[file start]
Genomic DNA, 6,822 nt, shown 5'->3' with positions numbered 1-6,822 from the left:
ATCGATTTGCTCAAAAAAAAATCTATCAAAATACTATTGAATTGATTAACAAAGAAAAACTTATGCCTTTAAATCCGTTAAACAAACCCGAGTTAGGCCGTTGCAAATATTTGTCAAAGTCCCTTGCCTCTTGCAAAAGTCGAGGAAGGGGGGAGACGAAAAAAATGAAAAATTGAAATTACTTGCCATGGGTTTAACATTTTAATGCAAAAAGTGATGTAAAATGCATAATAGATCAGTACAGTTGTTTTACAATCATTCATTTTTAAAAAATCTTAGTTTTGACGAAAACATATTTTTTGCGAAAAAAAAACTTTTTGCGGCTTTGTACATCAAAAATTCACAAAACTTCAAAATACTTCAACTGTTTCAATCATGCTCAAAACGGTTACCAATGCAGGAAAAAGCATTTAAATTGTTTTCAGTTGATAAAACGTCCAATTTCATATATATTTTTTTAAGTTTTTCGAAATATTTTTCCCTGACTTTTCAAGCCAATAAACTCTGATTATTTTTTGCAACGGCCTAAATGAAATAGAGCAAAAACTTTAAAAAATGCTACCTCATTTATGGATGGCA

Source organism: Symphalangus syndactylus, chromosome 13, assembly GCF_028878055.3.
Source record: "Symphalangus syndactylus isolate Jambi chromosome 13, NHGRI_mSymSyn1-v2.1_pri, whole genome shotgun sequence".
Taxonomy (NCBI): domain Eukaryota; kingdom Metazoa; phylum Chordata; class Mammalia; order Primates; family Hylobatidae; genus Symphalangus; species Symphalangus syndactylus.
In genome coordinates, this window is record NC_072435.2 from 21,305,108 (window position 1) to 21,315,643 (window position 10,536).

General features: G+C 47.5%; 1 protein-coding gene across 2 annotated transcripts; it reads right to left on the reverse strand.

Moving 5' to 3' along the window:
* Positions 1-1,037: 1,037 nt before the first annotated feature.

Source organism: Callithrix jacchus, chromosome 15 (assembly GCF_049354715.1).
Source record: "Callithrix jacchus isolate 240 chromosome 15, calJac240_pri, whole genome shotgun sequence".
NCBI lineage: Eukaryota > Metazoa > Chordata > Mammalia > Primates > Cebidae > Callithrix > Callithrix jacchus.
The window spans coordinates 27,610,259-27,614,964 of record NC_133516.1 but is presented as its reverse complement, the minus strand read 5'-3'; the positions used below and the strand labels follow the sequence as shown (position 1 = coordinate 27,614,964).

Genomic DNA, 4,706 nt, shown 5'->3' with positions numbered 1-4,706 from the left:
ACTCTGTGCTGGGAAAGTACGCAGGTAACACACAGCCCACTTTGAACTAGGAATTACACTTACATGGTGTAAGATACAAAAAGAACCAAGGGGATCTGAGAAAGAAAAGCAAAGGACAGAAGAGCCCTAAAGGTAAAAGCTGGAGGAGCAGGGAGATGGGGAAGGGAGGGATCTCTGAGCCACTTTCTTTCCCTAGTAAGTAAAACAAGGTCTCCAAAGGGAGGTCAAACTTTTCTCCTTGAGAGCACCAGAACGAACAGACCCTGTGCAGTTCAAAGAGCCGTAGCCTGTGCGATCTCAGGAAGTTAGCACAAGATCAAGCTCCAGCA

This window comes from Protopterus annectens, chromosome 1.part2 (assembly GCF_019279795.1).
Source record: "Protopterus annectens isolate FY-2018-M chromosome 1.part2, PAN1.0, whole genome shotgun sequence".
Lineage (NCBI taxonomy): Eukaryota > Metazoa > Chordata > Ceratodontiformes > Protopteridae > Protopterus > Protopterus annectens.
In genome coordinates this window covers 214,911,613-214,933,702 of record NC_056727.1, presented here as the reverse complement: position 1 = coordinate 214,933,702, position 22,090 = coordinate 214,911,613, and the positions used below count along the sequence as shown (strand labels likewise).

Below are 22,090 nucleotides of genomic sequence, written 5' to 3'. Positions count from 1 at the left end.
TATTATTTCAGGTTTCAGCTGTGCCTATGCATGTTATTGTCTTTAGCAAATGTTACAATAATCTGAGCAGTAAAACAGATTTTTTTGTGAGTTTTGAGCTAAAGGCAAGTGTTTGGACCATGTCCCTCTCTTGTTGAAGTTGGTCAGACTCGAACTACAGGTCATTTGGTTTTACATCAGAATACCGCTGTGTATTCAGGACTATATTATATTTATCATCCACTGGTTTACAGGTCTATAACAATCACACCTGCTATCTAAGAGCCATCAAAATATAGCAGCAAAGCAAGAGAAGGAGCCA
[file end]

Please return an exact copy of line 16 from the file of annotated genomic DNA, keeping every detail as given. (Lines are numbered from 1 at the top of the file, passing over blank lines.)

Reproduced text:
This window comes from Protopterus annectens, chromosome 1.part2 (assembly GCF_019279795.1).